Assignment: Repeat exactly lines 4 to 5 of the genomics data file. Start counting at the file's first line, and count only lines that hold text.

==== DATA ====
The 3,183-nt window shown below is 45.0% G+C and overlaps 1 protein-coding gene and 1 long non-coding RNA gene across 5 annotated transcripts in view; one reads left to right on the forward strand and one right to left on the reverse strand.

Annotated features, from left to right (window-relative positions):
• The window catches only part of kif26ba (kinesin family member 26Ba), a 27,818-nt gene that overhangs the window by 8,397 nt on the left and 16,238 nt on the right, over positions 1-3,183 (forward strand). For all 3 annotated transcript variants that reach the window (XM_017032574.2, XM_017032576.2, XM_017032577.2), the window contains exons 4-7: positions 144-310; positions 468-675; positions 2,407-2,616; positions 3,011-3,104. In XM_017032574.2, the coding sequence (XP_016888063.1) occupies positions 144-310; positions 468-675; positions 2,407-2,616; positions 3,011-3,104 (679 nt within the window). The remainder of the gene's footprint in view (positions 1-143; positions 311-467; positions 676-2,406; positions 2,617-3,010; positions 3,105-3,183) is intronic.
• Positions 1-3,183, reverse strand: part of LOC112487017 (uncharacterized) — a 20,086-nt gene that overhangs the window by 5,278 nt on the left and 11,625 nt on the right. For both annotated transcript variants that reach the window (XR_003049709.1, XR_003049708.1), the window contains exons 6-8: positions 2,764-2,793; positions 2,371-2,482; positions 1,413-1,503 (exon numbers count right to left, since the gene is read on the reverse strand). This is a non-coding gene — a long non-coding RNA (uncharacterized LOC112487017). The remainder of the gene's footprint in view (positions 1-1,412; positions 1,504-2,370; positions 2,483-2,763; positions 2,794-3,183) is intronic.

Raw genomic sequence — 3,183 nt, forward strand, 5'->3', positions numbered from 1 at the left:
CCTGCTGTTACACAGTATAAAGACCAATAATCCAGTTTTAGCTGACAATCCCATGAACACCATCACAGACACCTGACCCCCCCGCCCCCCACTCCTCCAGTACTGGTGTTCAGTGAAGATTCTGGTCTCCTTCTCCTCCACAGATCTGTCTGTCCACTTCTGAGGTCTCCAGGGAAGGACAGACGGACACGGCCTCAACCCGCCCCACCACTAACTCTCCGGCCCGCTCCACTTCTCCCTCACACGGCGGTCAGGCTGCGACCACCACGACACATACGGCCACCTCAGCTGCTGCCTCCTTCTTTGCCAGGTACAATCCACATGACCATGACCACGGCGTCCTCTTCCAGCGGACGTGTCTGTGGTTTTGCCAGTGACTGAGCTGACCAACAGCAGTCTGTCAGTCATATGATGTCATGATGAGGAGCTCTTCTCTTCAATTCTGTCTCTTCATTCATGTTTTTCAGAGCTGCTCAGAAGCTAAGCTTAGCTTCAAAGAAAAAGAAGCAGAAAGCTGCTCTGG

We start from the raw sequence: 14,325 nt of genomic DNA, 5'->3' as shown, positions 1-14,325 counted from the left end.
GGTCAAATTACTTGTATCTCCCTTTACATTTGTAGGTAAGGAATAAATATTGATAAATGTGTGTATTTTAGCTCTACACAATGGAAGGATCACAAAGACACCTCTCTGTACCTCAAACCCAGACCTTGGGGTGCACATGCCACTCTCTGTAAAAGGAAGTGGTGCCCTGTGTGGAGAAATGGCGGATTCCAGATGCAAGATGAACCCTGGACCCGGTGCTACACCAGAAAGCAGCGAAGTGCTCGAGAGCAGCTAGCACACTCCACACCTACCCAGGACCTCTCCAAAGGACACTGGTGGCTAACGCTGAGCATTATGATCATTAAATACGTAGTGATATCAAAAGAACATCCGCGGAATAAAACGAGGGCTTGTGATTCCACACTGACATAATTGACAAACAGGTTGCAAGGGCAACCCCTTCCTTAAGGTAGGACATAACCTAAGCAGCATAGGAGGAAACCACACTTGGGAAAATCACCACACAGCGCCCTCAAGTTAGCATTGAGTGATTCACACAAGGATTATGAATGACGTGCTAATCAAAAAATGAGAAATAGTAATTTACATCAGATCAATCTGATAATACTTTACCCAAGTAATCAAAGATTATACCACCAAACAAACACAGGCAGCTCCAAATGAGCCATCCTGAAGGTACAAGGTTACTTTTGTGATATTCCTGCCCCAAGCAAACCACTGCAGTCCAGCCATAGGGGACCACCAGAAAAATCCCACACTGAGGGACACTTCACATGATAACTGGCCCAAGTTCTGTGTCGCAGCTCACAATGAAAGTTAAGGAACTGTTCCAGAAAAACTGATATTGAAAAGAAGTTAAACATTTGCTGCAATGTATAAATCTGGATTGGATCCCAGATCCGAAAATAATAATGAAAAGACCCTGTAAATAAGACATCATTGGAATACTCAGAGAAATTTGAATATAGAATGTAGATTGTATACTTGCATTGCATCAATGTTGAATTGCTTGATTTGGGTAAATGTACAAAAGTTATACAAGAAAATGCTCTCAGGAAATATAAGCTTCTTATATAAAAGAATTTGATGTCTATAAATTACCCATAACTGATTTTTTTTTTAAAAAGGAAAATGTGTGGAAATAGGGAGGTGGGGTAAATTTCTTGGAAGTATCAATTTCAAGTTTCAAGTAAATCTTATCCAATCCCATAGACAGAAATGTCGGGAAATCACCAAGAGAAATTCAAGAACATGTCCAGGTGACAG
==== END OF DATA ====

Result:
• Positions 1-3,183, reverse strand: part of LOC112487017 (uncharacterized) — a 20,086-nt gene that overhangs the window by 5,278 nt on the left and 11,625 nt on the right. For both annotated transcript variants that reach the window (XR_003049709.1, XR_003049708.1), the window contains exons 6-8: positions 2,764-2,793; positions 2,371-2,482; positions 1,413-1,503 (exon numbers count right to left, since the gene is read on the reverse strand). This is a non-coding gene — a long non-coding RNA (uncharacterized LOC112487017). The remainder of the gene's footprint in view (positions 1-1,412; positions 1,504-2,370; positions 2,483-2,763; positions 2,794-3,183) is intronic.

Raw genomic sequence — 3,183 nt, forward strand, 5'->3', positions numbered from 1 at the left: